What does the future hold for our cities?
Discover the latest breakthroughs in technology that are going to disrupt and inspire change for the cities of the future.
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GOLDEN GATE PARK: San Francisco’s spectacular park covers 1,017 acres (412 ha) — 20 percent larger than Central Park in New York. With 13 million visitors annually, Golden Gate is one of the country’s most-visited city urban parks.
Named after the nearby Golden Gate strait, the park resulted from the work of field engineer William Hammond Hall, who prepared a survey and topographic map of the site in 1870 and became its commissioner in 1871. Hall and his assistant, John McLaren, who later became the park commissioner in 1887, developed the plan and plantings.
The first stage of the park’s development centered on planting trees in order to stabilize the sand dunes that covered three-quarters of the park’s area. Then, plantings of Eucalyptus globulus, Monterey pine, and Monterey cypress and other species covered the land. The park quickly became a major attractive for residents and visitors alike!
Our Approach – Life and Form
Hand Drawn Map of London. Amazing work by Jenni Sparks!
Metro Atlanta: poster child for carbon emissions
This marks at least the third time I’ve posted a variation of this Metro Atlanta vs Barcelona graphic. It’s getting annoying to see it so often in the media, but it looks like this is the new normal for Atlanta. We used to be the “poster child for sprawl,” which was a more general condemnation of our metro’s sprawling, car-centric development pattern.
But now writers are getting more specific and cutting us to the core with the details: sprawling Metro Atlanta is now the poster child for carbon emissions per capita (among other things such as suburban poverty and low transit mobility for seniors), due entirely to our inefficient, low-density built environment.
The Washington Post has a new story on our carbon problem, focusing on the tons of emissions from transportation:
As you can see in the graphic from the World Resources Institute…the literal footprint of a city and the carbon footprint of its transportation — are intimately linked.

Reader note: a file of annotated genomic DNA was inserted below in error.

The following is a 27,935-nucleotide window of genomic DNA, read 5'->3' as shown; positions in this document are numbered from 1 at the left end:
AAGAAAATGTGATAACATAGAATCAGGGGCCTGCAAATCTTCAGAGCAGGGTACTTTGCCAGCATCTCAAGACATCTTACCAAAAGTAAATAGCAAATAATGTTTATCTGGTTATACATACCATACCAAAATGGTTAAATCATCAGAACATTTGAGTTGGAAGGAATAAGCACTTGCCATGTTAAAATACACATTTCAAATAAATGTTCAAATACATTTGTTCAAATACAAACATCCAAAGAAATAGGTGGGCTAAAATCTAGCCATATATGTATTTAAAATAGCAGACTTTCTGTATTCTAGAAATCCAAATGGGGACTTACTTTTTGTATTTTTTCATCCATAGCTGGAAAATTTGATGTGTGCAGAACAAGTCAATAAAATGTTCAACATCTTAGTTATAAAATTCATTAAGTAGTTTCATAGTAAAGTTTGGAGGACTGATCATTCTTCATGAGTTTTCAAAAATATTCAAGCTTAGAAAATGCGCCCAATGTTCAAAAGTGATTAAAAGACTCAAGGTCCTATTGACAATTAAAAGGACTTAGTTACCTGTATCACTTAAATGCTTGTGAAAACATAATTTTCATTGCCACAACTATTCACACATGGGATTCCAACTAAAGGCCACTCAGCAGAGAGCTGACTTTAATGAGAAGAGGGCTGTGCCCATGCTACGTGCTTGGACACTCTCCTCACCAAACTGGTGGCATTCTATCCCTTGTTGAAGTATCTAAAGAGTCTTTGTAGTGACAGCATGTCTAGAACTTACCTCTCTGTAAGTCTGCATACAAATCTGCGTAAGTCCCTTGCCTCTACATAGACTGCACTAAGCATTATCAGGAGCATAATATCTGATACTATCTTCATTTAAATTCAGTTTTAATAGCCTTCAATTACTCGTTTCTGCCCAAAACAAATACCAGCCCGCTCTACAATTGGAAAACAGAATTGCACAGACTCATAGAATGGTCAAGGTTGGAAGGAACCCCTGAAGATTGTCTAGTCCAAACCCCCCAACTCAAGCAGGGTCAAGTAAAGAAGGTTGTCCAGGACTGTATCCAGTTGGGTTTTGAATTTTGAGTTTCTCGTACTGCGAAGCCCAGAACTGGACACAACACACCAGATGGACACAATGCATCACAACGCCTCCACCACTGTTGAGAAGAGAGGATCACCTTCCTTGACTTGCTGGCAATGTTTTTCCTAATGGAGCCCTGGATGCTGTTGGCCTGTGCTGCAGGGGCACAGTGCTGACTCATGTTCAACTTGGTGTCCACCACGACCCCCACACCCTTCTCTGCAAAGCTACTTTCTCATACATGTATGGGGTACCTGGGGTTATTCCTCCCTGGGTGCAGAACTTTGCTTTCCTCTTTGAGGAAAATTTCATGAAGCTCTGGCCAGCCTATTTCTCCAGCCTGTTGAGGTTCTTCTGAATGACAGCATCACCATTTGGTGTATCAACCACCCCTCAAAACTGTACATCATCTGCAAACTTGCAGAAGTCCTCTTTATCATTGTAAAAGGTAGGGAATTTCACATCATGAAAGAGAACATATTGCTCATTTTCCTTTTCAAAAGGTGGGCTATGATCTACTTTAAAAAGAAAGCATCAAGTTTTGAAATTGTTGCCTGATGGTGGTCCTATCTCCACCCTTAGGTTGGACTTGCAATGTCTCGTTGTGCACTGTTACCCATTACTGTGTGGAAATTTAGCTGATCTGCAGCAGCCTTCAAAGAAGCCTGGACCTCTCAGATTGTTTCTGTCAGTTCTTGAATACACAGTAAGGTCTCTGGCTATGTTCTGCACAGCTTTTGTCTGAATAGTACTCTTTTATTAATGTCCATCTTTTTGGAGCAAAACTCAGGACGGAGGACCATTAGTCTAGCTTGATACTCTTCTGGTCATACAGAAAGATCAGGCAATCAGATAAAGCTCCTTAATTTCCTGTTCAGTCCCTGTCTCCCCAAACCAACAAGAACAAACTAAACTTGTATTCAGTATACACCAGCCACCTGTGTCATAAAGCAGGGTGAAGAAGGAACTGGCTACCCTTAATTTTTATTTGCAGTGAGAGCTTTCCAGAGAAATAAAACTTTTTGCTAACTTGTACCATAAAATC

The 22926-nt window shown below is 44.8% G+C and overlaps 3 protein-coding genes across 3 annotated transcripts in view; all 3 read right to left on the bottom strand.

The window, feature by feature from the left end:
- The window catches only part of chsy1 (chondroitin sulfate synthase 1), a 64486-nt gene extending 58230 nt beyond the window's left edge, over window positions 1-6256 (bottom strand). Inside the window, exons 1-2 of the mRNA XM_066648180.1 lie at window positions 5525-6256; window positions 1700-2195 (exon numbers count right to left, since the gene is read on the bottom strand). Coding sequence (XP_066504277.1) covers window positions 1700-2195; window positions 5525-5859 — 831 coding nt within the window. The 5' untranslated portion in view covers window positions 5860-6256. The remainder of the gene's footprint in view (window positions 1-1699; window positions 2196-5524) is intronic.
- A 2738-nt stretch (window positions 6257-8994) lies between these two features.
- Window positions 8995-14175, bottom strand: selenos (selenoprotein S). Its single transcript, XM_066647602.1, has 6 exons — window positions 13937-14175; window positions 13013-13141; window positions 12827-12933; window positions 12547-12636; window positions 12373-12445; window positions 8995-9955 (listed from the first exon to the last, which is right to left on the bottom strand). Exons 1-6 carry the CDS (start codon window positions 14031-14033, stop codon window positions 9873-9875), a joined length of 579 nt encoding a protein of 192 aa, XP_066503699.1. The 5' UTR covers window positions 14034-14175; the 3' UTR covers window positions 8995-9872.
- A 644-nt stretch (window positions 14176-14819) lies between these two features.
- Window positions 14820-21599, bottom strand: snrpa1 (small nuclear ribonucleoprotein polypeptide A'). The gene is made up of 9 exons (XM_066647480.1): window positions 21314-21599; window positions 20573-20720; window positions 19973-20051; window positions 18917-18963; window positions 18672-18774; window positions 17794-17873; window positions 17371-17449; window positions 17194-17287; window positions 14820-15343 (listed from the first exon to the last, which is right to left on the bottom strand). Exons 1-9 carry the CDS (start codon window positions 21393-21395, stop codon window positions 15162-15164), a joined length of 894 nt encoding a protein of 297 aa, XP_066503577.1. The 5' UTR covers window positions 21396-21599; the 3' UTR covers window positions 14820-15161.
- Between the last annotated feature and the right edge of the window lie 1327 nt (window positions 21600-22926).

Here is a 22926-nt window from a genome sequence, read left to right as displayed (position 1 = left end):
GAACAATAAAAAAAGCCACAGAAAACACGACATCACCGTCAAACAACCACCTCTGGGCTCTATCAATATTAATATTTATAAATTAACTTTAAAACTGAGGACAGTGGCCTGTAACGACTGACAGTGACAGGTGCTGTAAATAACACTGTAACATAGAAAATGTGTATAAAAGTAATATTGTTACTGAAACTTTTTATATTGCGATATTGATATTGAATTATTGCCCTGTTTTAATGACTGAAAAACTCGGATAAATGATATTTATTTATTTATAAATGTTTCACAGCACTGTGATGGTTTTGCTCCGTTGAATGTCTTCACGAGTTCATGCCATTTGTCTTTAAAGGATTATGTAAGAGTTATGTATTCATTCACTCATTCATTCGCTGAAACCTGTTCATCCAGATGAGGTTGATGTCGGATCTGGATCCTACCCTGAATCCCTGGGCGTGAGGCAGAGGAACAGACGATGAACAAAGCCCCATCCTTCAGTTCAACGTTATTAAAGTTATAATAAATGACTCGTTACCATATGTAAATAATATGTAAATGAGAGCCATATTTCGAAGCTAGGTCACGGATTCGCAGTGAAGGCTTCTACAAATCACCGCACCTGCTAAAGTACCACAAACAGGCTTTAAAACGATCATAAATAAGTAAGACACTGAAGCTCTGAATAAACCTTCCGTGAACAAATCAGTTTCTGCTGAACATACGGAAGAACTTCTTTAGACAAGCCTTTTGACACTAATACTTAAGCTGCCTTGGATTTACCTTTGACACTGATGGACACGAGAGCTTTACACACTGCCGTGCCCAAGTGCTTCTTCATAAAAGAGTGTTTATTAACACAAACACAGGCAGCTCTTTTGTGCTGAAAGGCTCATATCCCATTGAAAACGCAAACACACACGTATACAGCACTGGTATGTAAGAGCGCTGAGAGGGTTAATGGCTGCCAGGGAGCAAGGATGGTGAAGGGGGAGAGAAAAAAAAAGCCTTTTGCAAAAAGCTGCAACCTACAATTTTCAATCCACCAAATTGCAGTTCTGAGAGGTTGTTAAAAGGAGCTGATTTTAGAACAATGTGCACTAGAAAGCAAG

The more spread-out an urban area, the more likely its residents are to run even the most routine errands by car, producing vehicle emissions. The more compact it is, the less distance residents need to travel every day, and the easier — and cheaper — it is to build public transit.
This is big news currently because of studies from the Global Carbon Project which show that, worldwide, emissions of heat-trapping carbon dioxide jumped more than ever in 2013. And just this week, about 300,000 people convened to protest climate change and carbon emissions in New York City, where a UN summit on climate change is taking place.
The world is eager to point out and shame the worst offenders of carbon pollution — a situation that puts car-crazy Metro Atlanta , apparently, in the spotlight.
What happens when you spend billions to build a renewable-energy powered, entrepreneur-fueled city in the middle of the Arabian desert? As this video shows, you can build it, but no one comes.
(…) the idea of the smart city continues to be a highly ideological concept, hiding certain issues and problems from view, while assuming that IT can automatically make cities more economically prosperous and equal, more efficiently governed and less environmentally wasteful (…).HOLLANDS, Robert (2014) “Critical interventions into the corporate smart city”, en Cambridge Journal of Regions, Economy and Society Advance
Becoming a smarter city implies giving priority to investments in technology while technology-poor affordable housing or sewage systems are arguably more urgent in many of the world’s cities. Priority-making is of course not an apolitical matter, but the very core of municipal politics.SÖDERSTRÖM, Ola, Till PAASCHE & Francisco KLAUSER (2014) “Smart cities as corporate storytelling”, en City: analysis of urban trends, culture, theory, policy, action, 18:3, 307-320
(…) under the heading smart city discourse, urban issues run the risk of shifting more and more towards the field of post-politics: the smart city may increasingly become a generic and easily agreed target, without proper critical discussions and without ‘politics’, intended as the clash and debate between different ideas and positions.VANOLO, Alberto (2014) “Smartmentality: The Smart City as Disciplinary Strategy”, en Urban Studies 51(5) 2013:1-16)
Flaws of the Smart City is a critical kit to explore the dark faces of the so-called Smart Cities. As any hardware or software piece, the connected cities embed flaws. This kit aims to fix these weak spots or to exploit them to set chaos.